Congratulations to Megs and Harry on their baby news. Isn’t that a child who’s going to have an unfair advantage in the looks department (along with other things)? Anyway, while it’s unlikely that the Sussex family will be worrying how they are going to afford disposable nappies, other expectant parents may well have both short and long term money concerns.
Actually, tiny babies are pretty cheap – particularly with first ones, you’ll be given loads of clothes and toys so you won’t have to buy those. Breastfeeding is, obviously enough, free and while formula is pricey it’s cheaper than the real food junior will be consuming in terrifying quantities when older. You can easily find secondhand cots and the like (though not car seats: always buy new) via online sites or NCT sales. And your expenses will plummet as you’re not going to be going anywhere exciting for holiday or nights out for ages. Also, while you’re on maternity leave your clothes budget will be low though your washing expenses high – stock up on washing powder now for cleaning up all those baby regurgitations.
But if you can bear it, now is the time to look to the long term. Before you know it, junior will be off to school followed shortly after by university. So when they are tiny is a good time to start putting money aside for their future. With a long-term approach, then investing is the best way into a Junior Isa as Jane pointed out in the Daily Mail last week (see here). The downside is that you can’t get at the money – and when your child is 18, they get control of it. So you have to accept this – or maybe just don’t tell them about the Jisa until you think they are responsible enough to handle a lump sum. With a share Jisa, you can hold any fund or shares you like: so much choice can be confusing, of course. An easy and cheap option would be a stock market tracker – see our guide here on how these work.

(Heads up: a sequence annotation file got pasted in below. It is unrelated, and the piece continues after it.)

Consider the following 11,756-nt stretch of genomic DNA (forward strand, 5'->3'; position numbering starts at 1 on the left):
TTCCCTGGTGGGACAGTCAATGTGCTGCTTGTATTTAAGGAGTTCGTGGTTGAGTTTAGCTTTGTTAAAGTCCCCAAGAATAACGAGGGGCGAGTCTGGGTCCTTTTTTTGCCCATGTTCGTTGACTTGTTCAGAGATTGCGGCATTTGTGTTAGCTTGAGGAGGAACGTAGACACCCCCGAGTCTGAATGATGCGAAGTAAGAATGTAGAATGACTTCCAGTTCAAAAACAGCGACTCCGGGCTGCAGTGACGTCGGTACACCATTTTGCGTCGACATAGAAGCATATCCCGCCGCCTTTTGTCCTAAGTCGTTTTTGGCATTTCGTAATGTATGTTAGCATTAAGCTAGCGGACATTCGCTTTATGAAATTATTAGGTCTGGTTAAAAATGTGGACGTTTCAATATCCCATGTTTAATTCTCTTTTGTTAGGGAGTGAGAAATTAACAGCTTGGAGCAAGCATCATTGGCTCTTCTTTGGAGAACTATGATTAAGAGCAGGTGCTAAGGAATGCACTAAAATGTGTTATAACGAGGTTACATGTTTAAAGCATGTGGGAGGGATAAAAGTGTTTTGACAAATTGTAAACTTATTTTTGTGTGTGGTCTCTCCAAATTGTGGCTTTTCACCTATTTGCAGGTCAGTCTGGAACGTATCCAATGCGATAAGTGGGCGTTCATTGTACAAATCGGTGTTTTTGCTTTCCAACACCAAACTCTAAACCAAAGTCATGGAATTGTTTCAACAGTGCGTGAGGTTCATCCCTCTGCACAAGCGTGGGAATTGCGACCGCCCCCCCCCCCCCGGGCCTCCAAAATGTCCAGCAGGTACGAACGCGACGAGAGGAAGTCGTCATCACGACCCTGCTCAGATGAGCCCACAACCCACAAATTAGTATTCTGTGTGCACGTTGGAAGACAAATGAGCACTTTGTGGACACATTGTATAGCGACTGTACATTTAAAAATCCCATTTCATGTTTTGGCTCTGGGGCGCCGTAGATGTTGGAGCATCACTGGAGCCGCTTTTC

If you really are against investments – and there is a risk that if you put money in shares you won’t get it all back – then there are cash Jisas, but you won’t be royally rewarded for your caution. Indeed, Nationwide Building Society recently called time on its Jisa, stopping new investments in favour of a simple one-size savings account. Its Nationwide Future Saver is a pretty good deal - better if a parent is a Nationwide current account holder when the rate is 3.5%, otherwise 2.5%. However, I would take a look at Halifax’s Kid’s Monthly Saver. You save £10-£100 a month by standing order and the rate is 4.5% fixed for a year: after a year, the money moves into a Kid’s Saver Account. Easy peasy.
And see our guide to investing for children here.